It started out as a family fly fishing trip during which footage would be shot for an upcoming episode of the “Fly Rod Chronicles with Curtis Fleming.”
Those aspirations were multiplied as the Fleming family – Curtis and wife Shelly and daughters Laken and Autumn – returned home from the Anchorage, Alaska area with a handful of International Game Fish Association world record catches and enough great video to create a handful of episodes.
It’s perhaps ironic that it happened on the heels of Laken Fleming’s IGFA World Record common carp, caught in early-June at Stonewall Jackson Lake. But Curtis said he prefers to think of it as more of a “God thing.” The family was celebrating several milestones and it was pretty cool to see all of his girls accomplish something so notable while in each other’s company.
“Shelly and I were celebrating our 25th wedding anniversary, Laken turned 21 and we were celebrating Autumn moving on to college,” Curtis said.
It was Autumn, a 2016 graduate of Bridgeport High School and West Virginia University freshman, who made the first notable catch on the very first day of the fishing trip. She said she was inspired by her sister’s world record catch at the beginning of the summer and, of course, her dad.
“I was so proud of her. I truly admire her passion for fly fishing and my father’s fishing amazes me,” she said. “After a few catches and several break-offs, I would have never dreamed that I had a world record king at the end of my line. I was literally walking on water when we learned that it was an IGFA world record.”
Autumn’s massive king salmon fired everyone up to reel in a big one.
Along with some friends and members of the FRC crew, the Flemings fished virgin waterways that featured wildlife and picturesque scenery that seemingly stepped out of the pages of “National Geographic.”
“The main river system was the Bristol Bay area. We caught huge rainbow trout in the Naknek River and then, of course, there were a gazillion tributaries that come off those glaciers,” Curtis said. “The girls did a couple of fly-out adventures and in one place they saw hundreds of walruses right behind them on the beach. They also flew out to Brooks Camp waterfall where there were brown bear eating salmon right out of the falls.”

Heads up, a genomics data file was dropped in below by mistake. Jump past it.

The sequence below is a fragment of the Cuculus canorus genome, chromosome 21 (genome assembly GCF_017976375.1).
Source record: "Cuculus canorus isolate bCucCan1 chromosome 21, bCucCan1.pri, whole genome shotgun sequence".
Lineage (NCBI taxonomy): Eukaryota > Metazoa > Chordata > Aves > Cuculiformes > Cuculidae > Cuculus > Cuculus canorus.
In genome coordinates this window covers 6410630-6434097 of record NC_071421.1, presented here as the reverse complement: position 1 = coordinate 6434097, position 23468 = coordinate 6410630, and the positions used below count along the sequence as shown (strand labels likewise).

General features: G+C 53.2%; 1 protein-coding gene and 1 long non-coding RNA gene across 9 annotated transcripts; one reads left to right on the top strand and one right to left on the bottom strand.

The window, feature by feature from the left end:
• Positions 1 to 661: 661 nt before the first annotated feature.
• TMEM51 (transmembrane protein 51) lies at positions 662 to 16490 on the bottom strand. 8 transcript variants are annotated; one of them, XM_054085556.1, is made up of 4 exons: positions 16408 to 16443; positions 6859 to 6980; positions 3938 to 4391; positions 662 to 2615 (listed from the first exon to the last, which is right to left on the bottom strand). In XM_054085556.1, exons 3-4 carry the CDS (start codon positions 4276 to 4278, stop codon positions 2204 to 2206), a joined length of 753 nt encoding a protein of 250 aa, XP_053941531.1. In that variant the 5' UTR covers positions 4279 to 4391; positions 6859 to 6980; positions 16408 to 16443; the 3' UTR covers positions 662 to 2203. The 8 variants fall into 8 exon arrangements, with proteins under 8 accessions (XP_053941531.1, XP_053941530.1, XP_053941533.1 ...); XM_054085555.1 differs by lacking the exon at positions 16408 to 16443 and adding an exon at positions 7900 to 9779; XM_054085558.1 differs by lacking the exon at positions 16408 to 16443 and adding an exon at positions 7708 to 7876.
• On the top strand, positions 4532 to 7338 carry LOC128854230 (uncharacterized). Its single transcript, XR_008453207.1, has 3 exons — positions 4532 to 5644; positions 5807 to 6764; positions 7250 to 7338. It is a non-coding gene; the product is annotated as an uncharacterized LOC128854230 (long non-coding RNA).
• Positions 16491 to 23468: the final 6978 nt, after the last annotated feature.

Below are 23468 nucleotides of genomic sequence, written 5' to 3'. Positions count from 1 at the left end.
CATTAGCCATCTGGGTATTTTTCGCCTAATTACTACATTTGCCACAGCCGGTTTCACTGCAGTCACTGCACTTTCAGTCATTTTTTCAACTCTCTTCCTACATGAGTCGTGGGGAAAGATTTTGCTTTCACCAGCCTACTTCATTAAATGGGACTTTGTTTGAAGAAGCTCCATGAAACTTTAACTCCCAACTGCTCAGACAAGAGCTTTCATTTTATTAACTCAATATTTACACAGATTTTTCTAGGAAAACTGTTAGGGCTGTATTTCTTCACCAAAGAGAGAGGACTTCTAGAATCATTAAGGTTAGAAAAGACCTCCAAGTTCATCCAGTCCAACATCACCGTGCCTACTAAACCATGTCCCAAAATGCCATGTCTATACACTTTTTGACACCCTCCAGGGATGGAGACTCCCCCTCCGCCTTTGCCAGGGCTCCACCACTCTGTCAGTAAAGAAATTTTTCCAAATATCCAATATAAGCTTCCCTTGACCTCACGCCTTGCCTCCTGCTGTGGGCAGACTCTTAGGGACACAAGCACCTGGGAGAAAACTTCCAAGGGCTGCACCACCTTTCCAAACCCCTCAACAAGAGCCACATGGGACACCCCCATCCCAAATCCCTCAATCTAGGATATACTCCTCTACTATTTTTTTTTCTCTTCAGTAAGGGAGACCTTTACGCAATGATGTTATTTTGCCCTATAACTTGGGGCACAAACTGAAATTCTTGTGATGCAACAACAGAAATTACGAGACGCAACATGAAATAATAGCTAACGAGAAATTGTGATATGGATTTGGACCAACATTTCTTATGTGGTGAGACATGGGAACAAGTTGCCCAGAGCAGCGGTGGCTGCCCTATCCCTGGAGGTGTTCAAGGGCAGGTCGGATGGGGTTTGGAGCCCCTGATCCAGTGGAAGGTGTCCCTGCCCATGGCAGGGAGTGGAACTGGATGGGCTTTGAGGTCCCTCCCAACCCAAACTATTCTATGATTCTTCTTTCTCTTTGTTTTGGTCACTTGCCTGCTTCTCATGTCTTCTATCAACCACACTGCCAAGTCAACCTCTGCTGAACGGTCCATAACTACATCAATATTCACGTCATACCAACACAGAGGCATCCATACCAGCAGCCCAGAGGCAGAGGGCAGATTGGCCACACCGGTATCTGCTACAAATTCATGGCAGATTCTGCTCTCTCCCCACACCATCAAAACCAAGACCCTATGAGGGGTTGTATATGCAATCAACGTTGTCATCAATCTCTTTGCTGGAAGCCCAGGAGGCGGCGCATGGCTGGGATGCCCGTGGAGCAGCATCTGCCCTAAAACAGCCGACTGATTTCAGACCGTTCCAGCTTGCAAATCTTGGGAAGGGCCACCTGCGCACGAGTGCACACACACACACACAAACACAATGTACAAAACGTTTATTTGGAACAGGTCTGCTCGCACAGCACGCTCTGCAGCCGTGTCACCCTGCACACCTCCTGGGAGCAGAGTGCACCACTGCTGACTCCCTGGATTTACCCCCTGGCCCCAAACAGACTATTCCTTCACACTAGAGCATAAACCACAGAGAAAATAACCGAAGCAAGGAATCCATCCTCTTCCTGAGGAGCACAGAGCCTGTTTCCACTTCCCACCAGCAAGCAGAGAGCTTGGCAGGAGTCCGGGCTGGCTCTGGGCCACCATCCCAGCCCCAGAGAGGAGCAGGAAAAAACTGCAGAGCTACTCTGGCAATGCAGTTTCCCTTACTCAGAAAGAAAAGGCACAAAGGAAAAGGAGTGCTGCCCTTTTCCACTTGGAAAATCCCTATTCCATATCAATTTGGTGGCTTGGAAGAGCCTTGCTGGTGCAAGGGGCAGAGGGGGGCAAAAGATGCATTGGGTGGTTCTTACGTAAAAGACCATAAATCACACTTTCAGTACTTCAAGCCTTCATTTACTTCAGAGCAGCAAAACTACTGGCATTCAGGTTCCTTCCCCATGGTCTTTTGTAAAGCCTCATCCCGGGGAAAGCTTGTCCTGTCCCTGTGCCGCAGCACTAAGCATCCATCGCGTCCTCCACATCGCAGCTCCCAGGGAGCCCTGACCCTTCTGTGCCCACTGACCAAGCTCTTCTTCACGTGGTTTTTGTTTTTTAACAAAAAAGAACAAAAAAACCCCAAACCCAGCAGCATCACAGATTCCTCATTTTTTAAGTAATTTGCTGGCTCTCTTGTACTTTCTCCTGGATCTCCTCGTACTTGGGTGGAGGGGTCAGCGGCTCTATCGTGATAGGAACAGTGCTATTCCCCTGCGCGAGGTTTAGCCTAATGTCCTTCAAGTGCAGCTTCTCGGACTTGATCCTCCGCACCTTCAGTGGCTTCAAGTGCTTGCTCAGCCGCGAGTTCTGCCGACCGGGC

The Flemings and company stayed at Katmai Trophy Lodge, guides which hosted the family’s daily fishing excursions. Depending on which species of salmon, members wanted to target, those excursions took place in various areas.
“They know where the different species group and when they’re going to hit,” Curtis said.
That strategy is all based on the salmon run – the time when the fish, which have migrated from the ocean – proceed on their life’s journey.
“The salmon all come out of the ocean and swim into the rivers to spawn,” Curtis said. “The king salmon are the first to come in and then the sockeye and the chum. Then the pinks and silvers are the last ones to come in.”
Depending upon the species targeted, the fly fish enthusiasts – each with proper gear and plenty of determination – were taken by either boat or plane to ideal areas, which were “loaded with fish,” Curtis said.
After Autumn landed a massive king salmon, it was Shelly who broke the next IGFA world record when she caught a pink salmon. She had chosen the pink variety because of the color’s symbolism of cancer. She wanted to honor her sister Pam Bibey.